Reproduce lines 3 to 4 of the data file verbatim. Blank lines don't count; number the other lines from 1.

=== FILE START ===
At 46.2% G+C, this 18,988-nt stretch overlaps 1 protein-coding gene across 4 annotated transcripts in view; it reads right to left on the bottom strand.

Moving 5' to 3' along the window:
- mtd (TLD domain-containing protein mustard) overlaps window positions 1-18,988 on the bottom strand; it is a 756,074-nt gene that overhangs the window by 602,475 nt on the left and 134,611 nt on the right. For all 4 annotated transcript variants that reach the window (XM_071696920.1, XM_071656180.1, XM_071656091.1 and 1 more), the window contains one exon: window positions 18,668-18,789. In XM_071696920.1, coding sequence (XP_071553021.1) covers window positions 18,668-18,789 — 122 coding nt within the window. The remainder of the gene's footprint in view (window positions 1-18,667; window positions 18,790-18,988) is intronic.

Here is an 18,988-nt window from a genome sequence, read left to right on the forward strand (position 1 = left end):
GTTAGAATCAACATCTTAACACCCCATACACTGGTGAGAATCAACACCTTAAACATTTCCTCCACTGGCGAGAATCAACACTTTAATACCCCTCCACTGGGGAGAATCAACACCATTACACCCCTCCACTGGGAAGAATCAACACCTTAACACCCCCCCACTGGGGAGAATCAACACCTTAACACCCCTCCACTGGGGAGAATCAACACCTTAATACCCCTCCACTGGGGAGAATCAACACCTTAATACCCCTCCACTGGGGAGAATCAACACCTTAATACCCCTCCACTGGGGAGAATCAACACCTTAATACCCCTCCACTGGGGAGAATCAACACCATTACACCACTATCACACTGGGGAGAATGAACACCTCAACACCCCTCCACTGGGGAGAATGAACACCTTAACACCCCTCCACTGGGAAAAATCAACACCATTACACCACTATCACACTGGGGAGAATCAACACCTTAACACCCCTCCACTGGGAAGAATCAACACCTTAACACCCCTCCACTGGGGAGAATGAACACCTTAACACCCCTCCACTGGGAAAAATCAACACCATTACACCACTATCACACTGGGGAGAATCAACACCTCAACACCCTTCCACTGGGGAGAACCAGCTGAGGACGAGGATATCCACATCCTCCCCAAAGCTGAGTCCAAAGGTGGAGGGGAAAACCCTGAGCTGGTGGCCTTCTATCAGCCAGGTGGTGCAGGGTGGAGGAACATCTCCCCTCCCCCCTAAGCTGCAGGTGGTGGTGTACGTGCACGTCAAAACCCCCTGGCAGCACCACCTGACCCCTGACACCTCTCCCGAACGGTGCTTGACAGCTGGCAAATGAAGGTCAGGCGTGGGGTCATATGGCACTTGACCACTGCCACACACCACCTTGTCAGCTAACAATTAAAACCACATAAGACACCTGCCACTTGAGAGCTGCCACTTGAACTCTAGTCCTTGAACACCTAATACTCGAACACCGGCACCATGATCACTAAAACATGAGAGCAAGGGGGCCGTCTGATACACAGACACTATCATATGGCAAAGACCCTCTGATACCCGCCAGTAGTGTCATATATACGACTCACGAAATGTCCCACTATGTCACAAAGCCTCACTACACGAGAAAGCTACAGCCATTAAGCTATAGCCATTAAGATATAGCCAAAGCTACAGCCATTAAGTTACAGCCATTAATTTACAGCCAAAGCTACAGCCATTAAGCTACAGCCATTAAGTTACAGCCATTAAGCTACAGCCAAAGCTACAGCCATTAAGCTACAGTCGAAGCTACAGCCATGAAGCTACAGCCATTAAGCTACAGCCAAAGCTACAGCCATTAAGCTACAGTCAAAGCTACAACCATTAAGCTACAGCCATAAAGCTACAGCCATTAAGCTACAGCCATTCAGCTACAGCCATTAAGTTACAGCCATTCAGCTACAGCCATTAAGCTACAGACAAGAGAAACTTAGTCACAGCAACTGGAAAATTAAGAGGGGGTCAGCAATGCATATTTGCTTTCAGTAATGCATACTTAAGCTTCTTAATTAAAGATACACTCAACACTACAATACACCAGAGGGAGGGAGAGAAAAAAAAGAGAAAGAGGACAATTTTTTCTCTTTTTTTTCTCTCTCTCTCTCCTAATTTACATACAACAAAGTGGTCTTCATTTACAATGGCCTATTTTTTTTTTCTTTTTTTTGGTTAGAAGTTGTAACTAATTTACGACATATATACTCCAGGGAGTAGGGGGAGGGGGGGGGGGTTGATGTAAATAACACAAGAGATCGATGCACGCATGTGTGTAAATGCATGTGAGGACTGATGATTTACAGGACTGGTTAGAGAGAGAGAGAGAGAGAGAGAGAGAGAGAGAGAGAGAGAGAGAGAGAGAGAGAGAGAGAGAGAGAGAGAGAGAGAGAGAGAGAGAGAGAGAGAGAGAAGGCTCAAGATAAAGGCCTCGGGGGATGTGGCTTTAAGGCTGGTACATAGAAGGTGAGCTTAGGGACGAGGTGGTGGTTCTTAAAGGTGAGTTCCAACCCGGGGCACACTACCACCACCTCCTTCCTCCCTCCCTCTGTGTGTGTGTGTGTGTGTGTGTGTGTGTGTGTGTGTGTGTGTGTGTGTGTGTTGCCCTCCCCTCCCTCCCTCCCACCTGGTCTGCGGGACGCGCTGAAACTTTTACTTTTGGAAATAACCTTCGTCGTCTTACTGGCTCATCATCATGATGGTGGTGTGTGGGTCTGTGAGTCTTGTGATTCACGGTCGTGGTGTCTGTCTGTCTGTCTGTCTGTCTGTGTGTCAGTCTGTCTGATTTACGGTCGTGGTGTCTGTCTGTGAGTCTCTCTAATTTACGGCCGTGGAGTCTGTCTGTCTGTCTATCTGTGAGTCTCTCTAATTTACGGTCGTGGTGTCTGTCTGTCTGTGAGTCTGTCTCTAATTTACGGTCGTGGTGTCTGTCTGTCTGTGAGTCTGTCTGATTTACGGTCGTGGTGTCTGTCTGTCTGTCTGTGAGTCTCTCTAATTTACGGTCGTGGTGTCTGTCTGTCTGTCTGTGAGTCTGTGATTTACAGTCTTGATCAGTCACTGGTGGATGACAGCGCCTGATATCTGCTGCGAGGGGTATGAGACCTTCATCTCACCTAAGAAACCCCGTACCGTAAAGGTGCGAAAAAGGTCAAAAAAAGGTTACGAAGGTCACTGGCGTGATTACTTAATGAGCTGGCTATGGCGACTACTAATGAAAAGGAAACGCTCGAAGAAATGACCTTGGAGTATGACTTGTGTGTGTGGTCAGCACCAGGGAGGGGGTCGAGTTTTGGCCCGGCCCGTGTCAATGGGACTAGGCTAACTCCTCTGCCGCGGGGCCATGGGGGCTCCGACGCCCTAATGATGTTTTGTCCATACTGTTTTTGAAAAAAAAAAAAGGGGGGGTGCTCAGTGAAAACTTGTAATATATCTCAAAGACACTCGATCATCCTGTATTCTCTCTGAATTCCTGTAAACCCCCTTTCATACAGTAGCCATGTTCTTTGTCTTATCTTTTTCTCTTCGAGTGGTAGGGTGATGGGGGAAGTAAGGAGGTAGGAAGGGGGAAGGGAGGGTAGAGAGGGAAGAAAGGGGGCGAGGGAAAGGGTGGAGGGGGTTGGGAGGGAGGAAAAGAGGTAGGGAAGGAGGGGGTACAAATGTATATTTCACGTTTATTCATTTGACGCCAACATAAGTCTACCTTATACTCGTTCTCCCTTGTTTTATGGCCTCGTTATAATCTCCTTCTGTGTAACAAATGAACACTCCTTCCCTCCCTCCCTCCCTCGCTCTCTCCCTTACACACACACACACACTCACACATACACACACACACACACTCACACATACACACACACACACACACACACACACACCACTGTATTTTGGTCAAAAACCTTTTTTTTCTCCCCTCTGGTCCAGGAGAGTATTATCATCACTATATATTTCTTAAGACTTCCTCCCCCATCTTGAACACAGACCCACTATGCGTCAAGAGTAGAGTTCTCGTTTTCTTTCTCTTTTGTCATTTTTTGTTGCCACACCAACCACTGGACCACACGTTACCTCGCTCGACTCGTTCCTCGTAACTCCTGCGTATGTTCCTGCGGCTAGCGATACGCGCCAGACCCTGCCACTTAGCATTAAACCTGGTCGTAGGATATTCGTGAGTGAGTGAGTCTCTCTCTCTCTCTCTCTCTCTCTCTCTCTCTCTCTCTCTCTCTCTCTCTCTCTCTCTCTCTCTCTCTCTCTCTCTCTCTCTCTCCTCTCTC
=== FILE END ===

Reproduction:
- mtd (TLD domain-containing protein mustard) overlaps window positions 1-18,988 on the bottom strand; it is a 756,074-nt gene that overhangs the window by 602,475 nt on the left and 134,611 nt on the right. For all 4 annotated transcript variants that reach the window (XM_071696920.1, XM_071656180.1, XM_071656091.1 and 1 more), the window contains one exon: window positions 18,668-18,789. In XM_071696920.1, coding sequence (XP_071553021.1) covers window positions 18,668-18,789 — 122 coding nt within the window. The remainder of the gene's footprint in view (window positions 1-18,667; window positions 18,790-18,988) is intronic.

Here is an 18,988-nt window from a genome sequence, read left to right on the forward strand (position 1 = left end):